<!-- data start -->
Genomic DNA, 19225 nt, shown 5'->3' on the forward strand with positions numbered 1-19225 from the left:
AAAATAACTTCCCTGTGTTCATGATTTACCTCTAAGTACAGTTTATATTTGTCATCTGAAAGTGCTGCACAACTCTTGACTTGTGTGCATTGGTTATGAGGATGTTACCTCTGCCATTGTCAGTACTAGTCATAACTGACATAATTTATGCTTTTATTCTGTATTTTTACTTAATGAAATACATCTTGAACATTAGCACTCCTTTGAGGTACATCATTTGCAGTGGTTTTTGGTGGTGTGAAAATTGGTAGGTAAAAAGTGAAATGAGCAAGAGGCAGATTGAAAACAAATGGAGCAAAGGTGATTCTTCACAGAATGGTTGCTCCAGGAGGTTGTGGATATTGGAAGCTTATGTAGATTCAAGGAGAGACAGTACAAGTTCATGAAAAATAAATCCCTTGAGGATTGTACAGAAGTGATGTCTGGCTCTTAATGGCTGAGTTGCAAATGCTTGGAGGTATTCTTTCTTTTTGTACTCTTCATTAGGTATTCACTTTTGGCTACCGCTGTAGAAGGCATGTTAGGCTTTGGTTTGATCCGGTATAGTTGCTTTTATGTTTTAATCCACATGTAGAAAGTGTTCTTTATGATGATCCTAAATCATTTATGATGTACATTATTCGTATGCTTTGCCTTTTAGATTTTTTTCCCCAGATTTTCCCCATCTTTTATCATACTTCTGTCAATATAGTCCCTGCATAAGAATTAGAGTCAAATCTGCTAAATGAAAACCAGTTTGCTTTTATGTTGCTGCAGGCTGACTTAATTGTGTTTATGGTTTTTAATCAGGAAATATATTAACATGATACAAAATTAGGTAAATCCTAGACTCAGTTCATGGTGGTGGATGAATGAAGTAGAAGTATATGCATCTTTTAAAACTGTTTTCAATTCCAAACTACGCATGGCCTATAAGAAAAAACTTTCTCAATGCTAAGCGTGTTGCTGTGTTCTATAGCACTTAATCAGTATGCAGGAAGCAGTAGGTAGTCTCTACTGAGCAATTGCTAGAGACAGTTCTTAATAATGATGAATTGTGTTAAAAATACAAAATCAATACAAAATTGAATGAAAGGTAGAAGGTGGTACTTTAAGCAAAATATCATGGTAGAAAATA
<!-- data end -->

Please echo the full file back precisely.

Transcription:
Genomic DNA, 19225 nt, shown 5'->3' on the forward strand with positions numbered 1-19225 from the left:
AAAATAACTTCCCTGTGTTCATGATTTACCTCTAAGTACAGTTTATATTTGTCATCTGAAAGTGCTGCACAACTCTTGACTTGTGTGCATTGGTTATGAGGATGTTACCTCTGCCATTGTCAGTACTAGTCATAACTGACATAATTTATGCTTTTATTCTGTATTTTTACTTAATGAAATACATCTTGAACATTAGCACTCCTTTGAGGTACATCATTTGCAGTGGTTTTTGGTGGTGTGAAAATTGGTAGGTAAAAAGTGAAATGAGCAAGAGGCAGATTGAAAACAAATGGAGCAAAGGTGATTCTTCACAGAATGGTTGCTCCAGGAGGTTGTGGATATTGGAAGCTTATGTAGATTCAAGGAGAGACAGTACAAGTTCATGAAAAATAAATCCCTTGAGGATTGTACAGAAGTGATGTCTGGCTCTTAATGGCTGAGTTGCAAATGCTTGGAGGTATTCTTTCTTTTTGTACTCTTCATTAGGTATTCACTTTTGGCTACCGCTGTAGAAGGCATGTTAGGCTTTGGTTTGATCCGGTATAGTTGCTTTTATGTTTTAATCCACATGTAGAAAGTGTTCTTTATGATGATCCTAAATCATTTATGATGTACATTATTCGTATGCTTTGCCTTTTAGATTTTTTTCCCCAGATTTTCCCCATCTTTTATCATACTTCTGTCAATATAGTCCCTGCATAAGAATTAGAGTCAAATCTGCTAAATGAAAACCAGTTTGCTTTTATGTTGCTGCAGGCTGACTTAATTGTGTTTATGGTTTTTAATCAGGAAATATATTAACATGATACAAAATTAGGTAAATCCTAGACTCAGTTCATGGTGGTGGATGAATGAAGTAGAAGTATATGCATCTTTTAAAACTGTTTTCAATTCCAAACTACGCATGGCCTATAAGAAAAAACTTTCTCAATGCTAAGCGTGTTGCTGTGTTCTATAGCACTTAATCAGTATGCAGGAAGCAGTAGGTAGTCTCTACTGAGCAATTGCTAGAGACAGTTCTTAATAATGATGAATTGTGTTAAAAATACAAAATCAATACAAAATTGAATGAAAGGTAGAAGGTGGTACTTTAAGCAAAATATCATGGTAGAAAATA